To offset China, India should go for unilateral trade liberalisation along with boosting regional connectivity

A total of 142 connectivity projects in Afghanistan, Bangladesh, Bhutan, Maldives, Myanmar, Nepal and Sri Lanka have been initiated by India over the last six years, of which 53 have been completed, writes N Chandra Mohan for South Asia Monitor

N Chandra Mohan Jul 31, 2020
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India is belatedly defending its fast-diminishing sphere of influence in South Asia by improving connectivity with neighbours like Bangladesh and Nepal. Bangladesh and India are now operating commercial container trains to boost cross-border commerce. A container ship from Kolkata docked in Bangladesh’s Chattogram port, from which the consignment was sent by trucks to an Integrated Check Post adjacent to Agartala in India's northeastern state of Tripura. With Nepal, the second ICP at Jogbani-Biratnagar was inaugurated in January this year. Around 1,650 kilometers of rural roads are being
built. Cross-border rail links are in the planning stage.

The drive for regional connectivity has no doubt been dictated by the lengthening shadow of China over South Asia. That the dragon is Bangladesh’s largest trading partner is a painful reminder to India of its failure to deepen economic integration with its neighbours. China has urged Nepal, Afghanistan and Pakistan to forge “four-party cooperation” to work together on projects under the Belt and Road Initiative, including the China-Pakistan Economic Corridor (CPEC), according to the Hindustan Times. The fact that such “four-party cooperation” is being actively promoted without involving India will not be music to New Delhi's ears.

Rolling out connectivity projects to match China, however, is no substitute for a strategy of integration. New Delhi cannot match Beijing with checkbook diplomacy. The latter has cumulatively invested upwards of USD 100 billion in power, roads, railways, bridges, ports and airports in the region. By contrast, India has invested much less: an official estimate of its investments is pegged at USD 8 billion since May 2014. A total of 142 connectivity projects in Afghanistan, Bangladesh, Bhutan, Maldives, Myanmar, Nepal and Sri Lanka have been initiated by India over the last six years, of which 53 have been completed.

India’s External Affairs Minister S Jaishankar elaborated on India’s track-record on connectivity projects during the Raisina Dialogue in January this year. On Bangladesh, he noted that the pre-1965 road and rail connections which were disrupted have all been restored; that there are projects underway for inland waterways, ports, roads and rail. On Nepal, there is a sea-change in its electricity situation because of transmission projects successfully completed during the last five years. The minister also mentioned the gas pipeline from Motihari in Bihar to Amlekhgunj in Nepal, the first cross-border pipeline in South Asia inaugurated last year.

Enhancing connectivity with Bangladesh, Bhutan, Nepal 

Jaishankar was present when India handed over 10 broad gauge locomotives to Bangladesh. India obviously sees improved rail connectivity with its neighbor as vital for improving bilateral trade. “Thanks to our well-timed efforts, the business communities of the two countries have started utilising freight trains for transporting commodities and raw materials for manufacturing industries”, he noted. A total of 17 railway projects have been included in the Line of Credit assistance extended by India to Bangladesh, entailing a commitment of USD 2.44 billion. Of these, nine projects have been successfully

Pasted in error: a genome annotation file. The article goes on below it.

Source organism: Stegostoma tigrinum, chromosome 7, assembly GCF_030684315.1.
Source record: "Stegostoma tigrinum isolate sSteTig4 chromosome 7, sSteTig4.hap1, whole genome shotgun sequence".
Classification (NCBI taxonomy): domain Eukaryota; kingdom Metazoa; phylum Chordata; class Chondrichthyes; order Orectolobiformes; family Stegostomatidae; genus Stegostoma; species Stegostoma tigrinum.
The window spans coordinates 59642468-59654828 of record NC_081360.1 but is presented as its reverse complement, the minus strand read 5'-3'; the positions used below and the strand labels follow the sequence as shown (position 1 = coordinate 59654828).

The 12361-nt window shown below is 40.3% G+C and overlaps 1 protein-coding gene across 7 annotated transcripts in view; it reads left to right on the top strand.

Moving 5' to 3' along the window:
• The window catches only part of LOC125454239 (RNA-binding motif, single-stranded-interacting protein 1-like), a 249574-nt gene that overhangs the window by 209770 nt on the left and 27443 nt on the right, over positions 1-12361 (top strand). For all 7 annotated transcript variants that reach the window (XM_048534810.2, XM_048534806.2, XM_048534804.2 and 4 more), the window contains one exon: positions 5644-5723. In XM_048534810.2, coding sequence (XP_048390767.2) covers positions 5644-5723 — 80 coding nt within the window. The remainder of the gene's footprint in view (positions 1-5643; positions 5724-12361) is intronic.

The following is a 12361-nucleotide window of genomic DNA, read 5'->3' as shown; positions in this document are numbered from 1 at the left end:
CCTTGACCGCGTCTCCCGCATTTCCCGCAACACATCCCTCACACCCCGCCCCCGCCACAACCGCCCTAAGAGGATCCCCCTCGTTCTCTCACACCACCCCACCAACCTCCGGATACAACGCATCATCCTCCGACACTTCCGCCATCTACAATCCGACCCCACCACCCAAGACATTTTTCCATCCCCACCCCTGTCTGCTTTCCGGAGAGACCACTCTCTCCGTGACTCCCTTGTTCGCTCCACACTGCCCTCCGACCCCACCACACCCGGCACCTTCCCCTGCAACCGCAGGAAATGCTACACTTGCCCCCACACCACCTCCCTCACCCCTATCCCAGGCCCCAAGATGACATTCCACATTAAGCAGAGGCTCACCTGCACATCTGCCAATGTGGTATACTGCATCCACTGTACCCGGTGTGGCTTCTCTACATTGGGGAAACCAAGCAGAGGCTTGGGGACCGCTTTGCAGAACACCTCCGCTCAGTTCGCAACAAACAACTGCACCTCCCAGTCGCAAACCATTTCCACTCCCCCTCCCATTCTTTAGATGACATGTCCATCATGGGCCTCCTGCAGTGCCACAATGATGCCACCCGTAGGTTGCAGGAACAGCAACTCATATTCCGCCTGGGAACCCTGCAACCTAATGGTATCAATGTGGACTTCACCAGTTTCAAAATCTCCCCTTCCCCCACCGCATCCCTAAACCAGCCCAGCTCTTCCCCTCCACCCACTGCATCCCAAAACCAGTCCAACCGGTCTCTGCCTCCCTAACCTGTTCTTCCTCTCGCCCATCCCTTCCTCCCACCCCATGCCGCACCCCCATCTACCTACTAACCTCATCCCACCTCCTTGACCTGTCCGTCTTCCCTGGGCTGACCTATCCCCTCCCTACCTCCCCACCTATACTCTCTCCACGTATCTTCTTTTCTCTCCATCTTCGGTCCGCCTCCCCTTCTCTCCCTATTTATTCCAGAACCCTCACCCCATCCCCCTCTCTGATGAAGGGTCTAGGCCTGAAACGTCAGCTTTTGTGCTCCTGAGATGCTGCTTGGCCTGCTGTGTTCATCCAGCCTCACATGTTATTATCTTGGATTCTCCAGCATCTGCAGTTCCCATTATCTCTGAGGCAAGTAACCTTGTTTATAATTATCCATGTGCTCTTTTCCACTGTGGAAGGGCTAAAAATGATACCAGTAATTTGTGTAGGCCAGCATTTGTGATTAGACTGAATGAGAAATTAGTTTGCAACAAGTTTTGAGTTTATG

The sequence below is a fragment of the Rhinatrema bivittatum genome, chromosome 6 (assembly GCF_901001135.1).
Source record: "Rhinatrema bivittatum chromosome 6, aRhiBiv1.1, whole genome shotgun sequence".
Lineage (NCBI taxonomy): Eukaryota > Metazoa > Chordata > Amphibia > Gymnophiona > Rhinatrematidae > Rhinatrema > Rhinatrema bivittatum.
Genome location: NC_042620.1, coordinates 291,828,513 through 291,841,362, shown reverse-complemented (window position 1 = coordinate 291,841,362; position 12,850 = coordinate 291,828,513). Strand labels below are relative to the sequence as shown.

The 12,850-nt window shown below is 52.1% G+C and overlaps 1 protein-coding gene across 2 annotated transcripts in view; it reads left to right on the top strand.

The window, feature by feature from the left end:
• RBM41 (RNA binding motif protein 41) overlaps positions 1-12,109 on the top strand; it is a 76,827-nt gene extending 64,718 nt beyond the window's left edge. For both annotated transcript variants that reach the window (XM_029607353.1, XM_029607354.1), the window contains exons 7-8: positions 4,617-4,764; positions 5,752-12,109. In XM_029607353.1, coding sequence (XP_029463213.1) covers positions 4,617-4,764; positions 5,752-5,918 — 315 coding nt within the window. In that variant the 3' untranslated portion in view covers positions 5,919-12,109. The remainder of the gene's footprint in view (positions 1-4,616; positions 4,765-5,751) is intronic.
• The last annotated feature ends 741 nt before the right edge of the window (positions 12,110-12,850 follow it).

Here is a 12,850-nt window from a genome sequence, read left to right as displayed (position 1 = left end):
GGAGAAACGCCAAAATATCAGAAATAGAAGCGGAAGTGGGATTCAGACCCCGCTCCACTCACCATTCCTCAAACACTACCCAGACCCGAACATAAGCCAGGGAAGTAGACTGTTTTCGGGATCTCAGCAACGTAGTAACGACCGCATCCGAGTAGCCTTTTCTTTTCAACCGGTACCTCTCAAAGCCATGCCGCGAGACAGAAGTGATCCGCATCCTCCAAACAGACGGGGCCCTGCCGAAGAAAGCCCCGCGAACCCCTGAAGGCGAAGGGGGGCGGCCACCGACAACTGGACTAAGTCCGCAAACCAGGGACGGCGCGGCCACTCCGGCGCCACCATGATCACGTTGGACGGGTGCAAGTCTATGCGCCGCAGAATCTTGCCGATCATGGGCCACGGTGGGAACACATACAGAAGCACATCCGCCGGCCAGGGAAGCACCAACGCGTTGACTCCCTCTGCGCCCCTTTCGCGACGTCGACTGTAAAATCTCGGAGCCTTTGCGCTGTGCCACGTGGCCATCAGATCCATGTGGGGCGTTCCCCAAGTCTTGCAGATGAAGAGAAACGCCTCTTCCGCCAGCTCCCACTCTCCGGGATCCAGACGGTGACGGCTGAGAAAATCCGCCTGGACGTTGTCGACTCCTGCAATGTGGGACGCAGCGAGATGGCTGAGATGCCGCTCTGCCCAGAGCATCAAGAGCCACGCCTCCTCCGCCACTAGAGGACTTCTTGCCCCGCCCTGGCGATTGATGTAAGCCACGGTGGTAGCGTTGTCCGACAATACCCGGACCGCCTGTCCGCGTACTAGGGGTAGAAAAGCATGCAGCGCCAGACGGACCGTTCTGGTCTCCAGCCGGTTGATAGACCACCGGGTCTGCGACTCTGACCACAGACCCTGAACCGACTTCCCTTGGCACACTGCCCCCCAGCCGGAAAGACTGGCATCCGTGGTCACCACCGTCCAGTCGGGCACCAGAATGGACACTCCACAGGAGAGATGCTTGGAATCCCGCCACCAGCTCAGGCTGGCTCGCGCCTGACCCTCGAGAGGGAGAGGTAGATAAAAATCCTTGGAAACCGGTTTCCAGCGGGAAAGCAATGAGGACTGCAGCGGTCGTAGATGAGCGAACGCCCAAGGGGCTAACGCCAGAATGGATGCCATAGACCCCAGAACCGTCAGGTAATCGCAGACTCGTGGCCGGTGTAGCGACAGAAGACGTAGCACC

executed.

Besides Nepal, more than a dozen ICPs are being constructed or expanded along borders with with Bangladesh, Bhutan and Myanmar. On Bhutan’s request, India opened a new trade route which will decongest vehicular traffic along the Jaigaon-Phuentsholing route which accounts for the bulk of land-locked Bhutan’s trade with India and other countries. India is also fast-tracking a railway link between Mujnai in West Bengal and Nyoenpaling in Bhutan. A noteworthy development on the connectivity front is that for the first time Bhutanese cargo of stone aggregates reached Bangladesh on an Indian
vessel on the Brahmaputra river last year. 

Healthcare delivery 

Better connectivity is necessary for more flows of trade and commerce within the region. South Asia is one the least integrated zones with intra-regional trade of only 5 percent of its total trade. The region has a quarter of the global population and half the number of the world’s poor. The case for greater regional cooperation, if not integration, is compelling. As the dominant economic power in the region, India has an important role to play in this regard. Unfortunately, the region receded from its priorities due to its on-going troubles with Pakistan in favour of groupings like the Bay of Bengal
Initiative for Multi-Sectoral Technical and Economic Cooperation (BIMSTEC).

Besides the growing heft of China, Covid-19 provided India an opportunity to reconnect with South Asia. There is much that India can contribute with its capabilities in producing affordable medicines and healthcare delivery. South Asia has limited resources. Its human security indicators per person are inadequate. 

Now there is also a sense of urgency in pushing for greater regional connectivity to defend its turf. India must immediately follow up with unilateral trade liberalisation that ensures greater market access for the goods of its neighbours. This will blunt some of their resentment of only registering massive trade deficits with India when they begin to acquire a greater stake in the opportunities provided by its economy.

(The writer is an economics and business commentator based in New Delhi. The views expressed are personal.)

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